Regular readers to The Soap Boxers know that I am a die-hard Colorado Rockies fan. I have rooted for the franchise since December of 1992, several months before they played their first game. I have stuck with them through thick and thin. Mostly thin – but it’s easier than it seems, since I was a Cubs fan prior to my reformation.

I have enjoyed watching a lot of Rockies players over the years, from the Big Cat, Vinny Castilla, and Larry Walker in the early years, to Todd Helton suffering with me through the lean years, and finally the current crop including Troy Tulowitzki and Carlos Gonzalez.

It always pains me when I see a good player leave town. It was a foregone conclusion that Matt Holliday would be traded because the small market Rockies couldn’t afford him. This wasn’t a consideration with Jimenez, as he was locked up at a very reasonable price through 2014 – $2.8 million this season, $4.2 million next year, $5.75 million team option in 2013, and $8 million team option in 2014 (Jimenez can – and likely will – void the 2014 option if traded). In other words, this was a great starting pitcher, cost controlled for another 3.5 years, and we still let him go.

Still, I’m OK with the deal. This is why?

  • We got a good deal. When the rumors of Jimenez being on the trade block initially surface, most observers felt that this was simply Dan O’Dowd gauging interest – with little interest in actually making a deal. Some also felt that this was a bad time to trade Jimenez, since he had struggled down the stretch in 2010 after a 15-1 start and had also struggled to start this year, However, Jimenez had been pitching much better since the start of June, and had been downright dominant on the road all year. A number of American League playoff contenders were rumored to be interested. Drew Pomeranz is one of the best pitch prospects in baseball, and Alex White and Jason Kipnis were the 1st (White) and 2nd (Kipnis) round picks in 2009. It’s a nice haul.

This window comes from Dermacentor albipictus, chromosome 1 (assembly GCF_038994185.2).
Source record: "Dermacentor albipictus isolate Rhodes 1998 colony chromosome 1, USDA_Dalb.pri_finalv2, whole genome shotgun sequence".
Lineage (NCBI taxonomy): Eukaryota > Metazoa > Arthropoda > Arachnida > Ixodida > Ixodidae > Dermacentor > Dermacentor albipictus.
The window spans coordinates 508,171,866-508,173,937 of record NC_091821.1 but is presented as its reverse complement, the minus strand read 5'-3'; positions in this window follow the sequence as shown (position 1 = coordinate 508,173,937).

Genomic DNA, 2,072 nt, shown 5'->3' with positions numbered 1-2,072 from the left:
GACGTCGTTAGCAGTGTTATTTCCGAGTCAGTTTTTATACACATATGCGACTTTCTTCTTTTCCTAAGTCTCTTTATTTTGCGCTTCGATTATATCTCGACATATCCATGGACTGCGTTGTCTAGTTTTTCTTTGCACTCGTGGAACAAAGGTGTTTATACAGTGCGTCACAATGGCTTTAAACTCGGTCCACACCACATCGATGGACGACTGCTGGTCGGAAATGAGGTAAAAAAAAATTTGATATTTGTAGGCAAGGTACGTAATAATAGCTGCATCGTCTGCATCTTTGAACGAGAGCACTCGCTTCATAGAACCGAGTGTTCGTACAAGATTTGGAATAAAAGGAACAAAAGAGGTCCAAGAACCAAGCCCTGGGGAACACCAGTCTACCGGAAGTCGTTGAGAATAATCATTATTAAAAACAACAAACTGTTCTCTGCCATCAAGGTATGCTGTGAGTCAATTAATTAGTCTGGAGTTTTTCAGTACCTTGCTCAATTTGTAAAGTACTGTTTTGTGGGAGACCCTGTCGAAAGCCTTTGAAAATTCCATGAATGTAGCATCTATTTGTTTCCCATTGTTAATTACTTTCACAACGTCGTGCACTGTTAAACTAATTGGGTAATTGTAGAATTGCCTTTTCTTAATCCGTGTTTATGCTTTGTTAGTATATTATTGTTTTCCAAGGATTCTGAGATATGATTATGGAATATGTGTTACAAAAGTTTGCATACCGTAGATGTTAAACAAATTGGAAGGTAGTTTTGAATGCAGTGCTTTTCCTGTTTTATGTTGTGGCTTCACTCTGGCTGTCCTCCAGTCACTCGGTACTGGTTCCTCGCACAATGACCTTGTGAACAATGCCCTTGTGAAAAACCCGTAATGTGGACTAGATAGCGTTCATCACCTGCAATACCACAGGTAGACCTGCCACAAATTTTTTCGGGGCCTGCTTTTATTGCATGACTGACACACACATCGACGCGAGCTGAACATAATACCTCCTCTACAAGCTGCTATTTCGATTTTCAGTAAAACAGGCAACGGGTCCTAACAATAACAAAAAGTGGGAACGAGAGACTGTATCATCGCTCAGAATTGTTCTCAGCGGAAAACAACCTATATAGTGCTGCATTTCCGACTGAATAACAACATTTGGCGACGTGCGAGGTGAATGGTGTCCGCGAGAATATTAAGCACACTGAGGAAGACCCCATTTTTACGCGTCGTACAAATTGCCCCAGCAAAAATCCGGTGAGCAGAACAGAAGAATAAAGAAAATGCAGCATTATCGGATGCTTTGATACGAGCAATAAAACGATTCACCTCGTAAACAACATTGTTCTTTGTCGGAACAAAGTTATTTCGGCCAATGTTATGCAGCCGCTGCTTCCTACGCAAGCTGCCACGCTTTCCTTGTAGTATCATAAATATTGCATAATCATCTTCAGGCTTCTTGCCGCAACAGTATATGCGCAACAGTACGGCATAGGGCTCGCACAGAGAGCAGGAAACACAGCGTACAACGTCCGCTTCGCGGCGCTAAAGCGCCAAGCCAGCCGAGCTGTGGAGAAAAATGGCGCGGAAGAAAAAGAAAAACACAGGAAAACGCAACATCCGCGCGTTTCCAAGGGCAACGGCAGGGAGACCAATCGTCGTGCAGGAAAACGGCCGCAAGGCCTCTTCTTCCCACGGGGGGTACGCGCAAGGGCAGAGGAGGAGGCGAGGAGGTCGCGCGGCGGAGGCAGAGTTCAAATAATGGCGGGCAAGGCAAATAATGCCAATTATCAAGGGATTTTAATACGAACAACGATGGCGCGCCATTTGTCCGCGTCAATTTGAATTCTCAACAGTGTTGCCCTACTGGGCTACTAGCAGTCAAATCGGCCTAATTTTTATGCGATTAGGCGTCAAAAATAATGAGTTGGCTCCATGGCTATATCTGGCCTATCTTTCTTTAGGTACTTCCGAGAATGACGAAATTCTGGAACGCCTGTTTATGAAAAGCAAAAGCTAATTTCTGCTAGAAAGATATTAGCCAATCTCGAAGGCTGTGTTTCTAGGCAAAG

• It addressed needs. It’s no secret that the Rockies have struggled to get production out of the second base spot since … um, have we ever had a decent offensive player at second base? Adding two quality young arms should also add depth to the rotation in future years. Pitching injuries seem to be a rite of passage in Denver; you can never have too many starting pitchers. All three players are also quite young (Kipnis is 24, White and Pomeranz are 22) and should still have several years of improvement ahead of them.
  • It could screw the Yankees. I have positive feeling for the Indians, and wouldn’t mind seeing them make the playoffs. If they happen to face off against the hated Yankees in the playoffs, I wish for them to have every possible weapon at their disposal. If Jimenez was going to be traded, Cleveland is a good spot for him.

You won’t see the name of Pomeranz in the official record of the transaction. Draftees must have been under contract with their team for a full year before becoming eligible to be traded. This is an odd little rule baseball enacted after the Pete Incaviglia trade in 1986. A stupid rule, but a rule nonetheless. Instead, you’ll see a Player to Be Named Later … and on August 15, that PTBNL will become Pomeranz.

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Kosmo is the founder of The Soap Boxers and writes on a variety of topics. Many of his short stories have been collected into Kindle books.

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